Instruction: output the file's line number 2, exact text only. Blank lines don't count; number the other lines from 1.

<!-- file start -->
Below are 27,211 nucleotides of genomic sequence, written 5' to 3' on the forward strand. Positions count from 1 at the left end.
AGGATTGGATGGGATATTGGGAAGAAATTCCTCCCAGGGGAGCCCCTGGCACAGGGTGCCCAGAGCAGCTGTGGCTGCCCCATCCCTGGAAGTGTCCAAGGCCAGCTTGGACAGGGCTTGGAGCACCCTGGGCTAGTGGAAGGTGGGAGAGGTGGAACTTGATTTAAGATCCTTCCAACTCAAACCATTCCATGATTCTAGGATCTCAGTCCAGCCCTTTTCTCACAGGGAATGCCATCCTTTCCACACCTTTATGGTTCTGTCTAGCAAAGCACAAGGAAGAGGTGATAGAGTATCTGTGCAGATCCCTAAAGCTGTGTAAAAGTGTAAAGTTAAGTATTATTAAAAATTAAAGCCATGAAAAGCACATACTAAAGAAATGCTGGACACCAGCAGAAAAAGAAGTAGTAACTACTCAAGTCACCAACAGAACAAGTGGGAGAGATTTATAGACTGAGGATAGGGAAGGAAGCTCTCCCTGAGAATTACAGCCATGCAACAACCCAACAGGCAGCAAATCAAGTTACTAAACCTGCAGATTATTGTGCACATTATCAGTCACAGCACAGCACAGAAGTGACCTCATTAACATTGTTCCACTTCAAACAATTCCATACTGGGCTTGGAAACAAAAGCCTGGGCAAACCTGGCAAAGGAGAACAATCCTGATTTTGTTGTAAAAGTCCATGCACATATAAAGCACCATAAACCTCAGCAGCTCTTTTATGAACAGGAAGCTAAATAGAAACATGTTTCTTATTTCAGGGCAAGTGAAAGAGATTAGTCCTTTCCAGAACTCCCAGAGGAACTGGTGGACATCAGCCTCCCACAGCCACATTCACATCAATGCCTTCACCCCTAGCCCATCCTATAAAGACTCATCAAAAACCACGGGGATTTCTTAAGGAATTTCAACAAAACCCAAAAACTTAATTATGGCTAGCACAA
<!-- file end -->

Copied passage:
AGGATTGGATGGGATATTGGGAAGAAATTCCTCCCAGGGGAGCCCCTGGCACAGGGTGCCCAGAGCAGCTGTGGCTGCCCCATCCCTGGAAGTGTCCAAGGCCAGCTTGGACAGGGCTTGGAGCACCCTGGGCTAGTGGAAGGTGGGAGAGGTGGAACTTGATTTAAGATCCTTCCAACTCAAACCATTCCATGATTCTAGGATCTCAGTCCAGCCCTTTTCTCACAGGGAATGCCATCCTTTCCACACCTTTATGGTTCTGTCTAGCAAAGCACAAGGAAGAGGTGATAGAGTATCTGTGCAGATCCCTAAAGCTGTGTAAAAGTGTAAAGTTAAGTATTATTAAAAATTAAAGCCATGAAAAGCACATACTAAAGAAATGCTGGACACCAGCAGAAAAAGAAGTAGTAACTACTCAAGTCACCAACAGAACAAGTGGGAGAGATTTATAGACTGAGGATAGGGAAGGAAGCTCTCCCTGAGAATTACAGCCATGCAACAACCCAACAGGCAGCAAATCAAGTTACTAAACCTGCAGATTATTGTGCACATTATCAGTCACAGCACAGCACAGAAGTGACCTCATTAACATTGTTCCACTTCAAACAATTCCATACTGGGCTTGGAAACAAAAGCCTGGGCAAACCTGGCAAAGGAGAACAATCCTGATTTTGTTGTAAAAGTCCATGCACATATAAAGCACCATAAACCTCAGCAGCTCTTTTATGAACAGGAAGCTAAATAGAAACATGTTTCTTATTTCAGGGCAAGTGAAAGAGATTAGTCCTTTCCAGAACTCCCAGAGGAACTGGTGGACATCAGCCTCCCACAGCCACATTCACATCAATGCCTTCACCCCTAGCCCATCCTATAAAGACTCATCAAAAACCACGGGGATTTCTTAAGGAATTTCAACAAAACCCAAAAACTTAATTATGGCTAGCACAA